The orig­i­nal LE

Old Bike Australasia - - LETTERS TO THE EDITOR -

Re­gard­ing your story on the Ve­lo­cette LE (OBA 79); in 1942 Phil Irv­ing was in hos­pi­tal when he con­ceived the idea of quiet, clean, re­li­able trans­port for peo­ple who would have, be­fore the war, had a car. With petrol ra­tioned it had to be economical; the pro­to­type built dur­ing the war did this at 130 miles to the gal­lon. At the same time in Italy, the Pi­ag­gio air­craft fac­tory was be­ing bombed. At the end of the war En­rico Pi­ag­gio, no longer al­lowed to build air­craft, gave his air­craft de­signer the job of de­sign­ing a ve­hi­cle with the same aims (as the LE); per­sonal trans­port. D’As­canio was not a mo­tor­cy­clist, but a top air­craft man who in 1946 came up with the Vespa. Not clean, not economical, but cheap and fun. The Pi­ag­gio fac­tory built them by the mil­lions. Phil Irv­ing was not happy when the de­sign of the LE was taken out of his hands and, as he said, com­pli­cated, as it seems it was. I be­lieve his orig­i­nal was to be a very wide-an­gle v-twin – not quite a 180-de­gree boxer. This might have been be­cause Granville Bradshaw said that no two pis­tons should change direc­tion at the same time. Both Irv­ing and Ed­ward Turner in 1945 wrote papers in favour of the 1920 ABC, built by Sop­with and de­signed by Granville Bradshaw. This, I be­lieve, is where the con­cept of the LE came from. If he had been given a free hand the clutch might have been driven from the end of the camshaft with lots of ben­e­fits. The en­gine might have been split ver­ti­cally front to back. The crankshaft com­plete with bear­ings and seals could have been laid into one half and the same with the camshaft and clutch, then closed by fit­ting the other crank­case half. It could have been sim­pler, smaller and cheaper to build. If the po­lice hadn’t bought LEs, Ve­lo­cette would have been fin­ished in the ‘fifties. In real­ity, the Vespa and the LE were at op­po­site ends of the mar­ket. Irv­ing en­vis­aged the LE as trans­port for peo­ple like pro­fes­sion­als, bank man­agers etc., be­cause with petrol ra­tioning, the 150 mpg of­fered by the 150cc en­gine would have been ideal, whereas the Vespa was just an oily lit­tle fun ma­chine.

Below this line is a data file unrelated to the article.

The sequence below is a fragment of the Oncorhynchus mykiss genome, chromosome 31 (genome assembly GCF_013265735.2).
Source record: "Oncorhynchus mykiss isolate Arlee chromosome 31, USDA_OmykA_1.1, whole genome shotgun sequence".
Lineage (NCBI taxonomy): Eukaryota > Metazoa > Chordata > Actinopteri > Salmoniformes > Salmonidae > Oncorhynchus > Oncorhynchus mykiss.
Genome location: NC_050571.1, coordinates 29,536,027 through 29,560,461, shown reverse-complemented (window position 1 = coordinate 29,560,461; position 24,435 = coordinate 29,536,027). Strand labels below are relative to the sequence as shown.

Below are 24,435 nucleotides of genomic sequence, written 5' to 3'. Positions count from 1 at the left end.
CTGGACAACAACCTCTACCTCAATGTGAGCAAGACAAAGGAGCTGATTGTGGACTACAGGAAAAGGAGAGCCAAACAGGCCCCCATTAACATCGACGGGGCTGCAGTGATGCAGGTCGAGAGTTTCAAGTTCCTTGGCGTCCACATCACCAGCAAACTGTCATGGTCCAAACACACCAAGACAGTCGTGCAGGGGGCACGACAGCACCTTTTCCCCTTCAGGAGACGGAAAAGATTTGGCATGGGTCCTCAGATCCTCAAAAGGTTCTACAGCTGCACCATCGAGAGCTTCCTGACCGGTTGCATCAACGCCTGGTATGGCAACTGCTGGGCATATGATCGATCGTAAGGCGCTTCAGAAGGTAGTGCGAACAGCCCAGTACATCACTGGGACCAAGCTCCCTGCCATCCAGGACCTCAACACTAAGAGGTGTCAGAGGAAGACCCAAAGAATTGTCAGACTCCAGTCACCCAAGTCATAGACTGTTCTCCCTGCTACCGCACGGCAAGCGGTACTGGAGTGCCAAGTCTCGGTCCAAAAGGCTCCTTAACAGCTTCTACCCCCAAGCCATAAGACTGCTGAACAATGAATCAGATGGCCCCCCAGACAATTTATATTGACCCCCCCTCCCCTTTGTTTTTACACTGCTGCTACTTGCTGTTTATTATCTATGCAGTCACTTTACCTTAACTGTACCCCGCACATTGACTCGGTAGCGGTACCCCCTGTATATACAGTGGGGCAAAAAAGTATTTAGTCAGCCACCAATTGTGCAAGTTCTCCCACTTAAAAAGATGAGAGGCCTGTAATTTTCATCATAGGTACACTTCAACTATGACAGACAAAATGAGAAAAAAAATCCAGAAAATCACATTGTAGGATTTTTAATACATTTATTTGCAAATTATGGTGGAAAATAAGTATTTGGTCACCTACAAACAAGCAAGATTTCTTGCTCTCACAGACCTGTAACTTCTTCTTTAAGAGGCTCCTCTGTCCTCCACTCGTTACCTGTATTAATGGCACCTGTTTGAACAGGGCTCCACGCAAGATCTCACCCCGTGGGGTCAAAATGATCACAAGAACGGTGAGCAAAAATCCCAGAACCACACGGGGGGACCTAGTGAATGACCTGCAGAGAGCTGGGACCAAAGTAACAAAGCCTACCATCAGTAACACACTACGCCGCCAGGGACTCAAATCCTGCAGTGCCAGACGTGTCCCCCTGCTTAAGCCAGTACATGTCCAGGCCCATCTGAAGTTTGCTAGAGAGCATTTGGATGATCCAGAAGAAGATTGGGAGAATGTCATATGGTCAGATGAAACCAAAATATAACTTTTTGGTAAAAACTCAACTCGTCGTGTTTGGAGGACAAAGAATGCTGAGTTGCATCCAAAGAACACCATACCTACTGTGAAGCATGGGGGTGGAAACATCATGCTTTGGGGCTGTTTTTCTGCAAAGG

An­drew Dun­can Wil­ton, NSW

There are many who sing the praises of the es­teemed Mr Granville Bradshaw – the ‘B’ in the ABC mo­tor­cy­cle – he of the rest­less mind of the in­ven­tor. Among his non-mo­tor­cy­cling achieve­ments were a por­ta­ble wardrobe, van­dal-proof screws and bolts, ash-de­vour­ing ash­trays, and golf balls coated with ra­dio-ac­tive lu­mi­nous paint so they could be lo­cated by Geiger counter. – Ed

Granville Bradshaw.

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